Hermann Homburg

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Hermann Robert Homburg (17 March 1874 - 12 December 1964) was a South Australian politician and lawyer.

Homburg was born in Norwood and educated at Prince Alfred College and the University of Adelaide. Following his admission to the bar in 1897, he practiced law at his father's legal firm, Homburg & Melrose. Homburg's German-born father, Robert Homburg, was also a prominent South Australian politician and lawyer. Robert Homburg had served as Attorney-General of South Australia and also, later, as a justice of the Supreme Court of South Australia, the first non-British migrant to be appointed to such a position in Australia.

Representing his father's former electorate, Hermann Homburg served as a non-Labor Party member for Murray in the House of Assembly from 1906 to 1915. He became Attorney-General under Premier Archibald Peake in 1909 and also Minister for Industry from 1912 to 1915.

The outbreak of World War I in 1914 resulted in widespread distrust and persecution of German-Australians. In 1914, while he was Attorney-General, Homburg's government office in Adelaide was raided by soldiers with fixed bayonets. He soon fell victim to anti-German sentiment and resigned in early 1915 to avoid embarrassing the government in the forthcoming election. Homburg wrote of a "campaign of lies and calumnies against me... because I am not of British lineage."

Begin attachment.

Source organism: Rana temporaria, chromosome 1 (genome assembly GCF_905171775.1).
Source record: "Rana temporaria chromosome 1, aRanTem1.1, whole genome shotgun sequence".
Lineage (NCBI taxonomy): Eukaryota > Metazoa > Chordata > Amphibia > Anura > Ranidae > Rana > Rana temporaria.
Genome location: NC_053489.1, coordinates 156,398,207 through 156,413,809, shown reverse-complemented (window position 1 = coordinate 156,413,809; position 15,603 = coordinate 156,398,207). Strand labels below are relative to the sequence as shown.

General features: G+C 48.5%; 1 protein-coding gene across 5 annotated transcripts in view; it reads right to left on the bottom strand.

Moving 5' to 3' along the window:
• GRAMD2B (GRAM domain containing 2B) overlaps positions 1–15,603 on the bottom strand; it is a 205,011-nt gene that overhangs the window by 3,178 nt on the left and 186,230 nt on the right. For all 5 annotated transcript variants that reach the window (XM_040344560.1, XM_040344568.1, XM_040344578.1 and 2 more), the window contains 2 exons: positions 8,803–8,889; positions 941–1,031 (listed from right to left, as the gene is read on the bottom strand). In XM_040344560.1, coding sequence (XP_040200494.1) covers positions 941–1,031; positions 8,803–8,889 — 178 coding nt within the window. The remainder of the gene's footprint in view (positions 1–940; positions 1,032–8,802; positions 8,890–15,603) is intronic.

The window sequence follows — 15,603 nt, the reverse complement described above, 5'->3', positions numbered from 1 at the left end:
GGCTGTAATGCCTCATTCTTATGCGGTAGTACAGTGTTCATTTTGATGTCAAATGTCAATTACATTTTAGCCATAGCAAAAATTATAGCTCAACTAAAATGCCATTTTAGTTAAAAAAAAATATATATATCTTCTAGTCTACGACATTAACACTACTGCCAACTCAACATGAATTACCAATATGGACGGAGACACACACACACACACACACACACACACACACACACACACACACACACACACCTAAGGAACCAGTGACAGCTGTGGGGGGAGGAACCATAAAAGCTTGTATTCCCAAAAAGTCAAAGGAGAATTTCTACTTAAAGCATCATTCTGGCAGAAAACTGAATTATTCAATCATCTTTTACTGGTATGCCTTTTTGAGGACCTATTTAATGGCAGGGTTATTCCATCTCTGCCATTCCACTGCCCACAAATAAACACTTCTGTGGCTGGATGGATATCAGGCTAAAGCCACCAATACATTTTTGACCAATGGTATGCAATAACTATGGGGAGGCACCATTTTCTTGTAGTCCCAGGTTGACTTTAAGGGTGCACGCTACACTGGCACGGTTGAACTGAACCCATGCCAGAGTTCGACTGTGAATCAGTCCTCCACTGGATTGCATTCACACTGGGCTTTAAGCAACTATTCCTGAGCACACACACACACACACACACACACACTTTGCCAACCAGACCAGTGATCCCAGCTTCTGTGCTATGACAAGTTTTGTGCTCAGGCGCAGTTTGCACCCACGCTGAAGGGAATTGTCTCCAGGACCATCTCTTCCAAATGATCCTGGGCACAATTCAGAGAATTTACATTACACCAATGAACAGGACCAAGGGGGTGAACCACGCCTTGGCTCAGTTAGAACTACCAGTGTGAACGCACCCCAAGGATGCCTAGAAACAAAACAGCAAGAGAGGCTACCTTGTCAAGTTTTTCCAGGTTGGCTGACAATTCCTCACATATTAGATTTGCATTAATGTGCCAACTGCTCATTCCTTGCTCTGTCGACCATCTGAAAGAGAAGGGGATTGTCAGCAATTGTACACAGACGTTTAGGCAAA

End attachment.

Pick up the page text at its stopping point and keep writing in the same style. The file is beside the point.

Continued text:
In 1927, Homburg successfully contested Murray again and returned to parliament. He served as Attorney-General and Minister for Industry in the R. L. Butler ministry from 1927 until losing his seat in 1930. From 1933 to 1941 he was a member of the Legislative Council. He was also a leader of Adelaide's secular German community during the interwar period.

Despite his many years of public service, Homburg's loyalties were once again questioned following the advent of World War II. His home and private office were searched and he was interned on 25 November 1940 but released after appeal on 21 December, under open conditional arrest, one condition being that he moved interstate. In January 1941 he relocated to Melbourne and then moved to Ballarat whereupon he retired from parliament. The judges at Homburg's appeal concluded, "it is obvious that one or more of the persons reporting may have a grudge against the objector Homburg and under pledge of secrecy be willing to lie to cause him distress and trouble."

Homburg returned to Adelaide in 1942 and continued to practice as a solicitor until his death in 1964. He wrote about his experiences during both wars in South Australian Lutherans and War-Time Rumours (1947).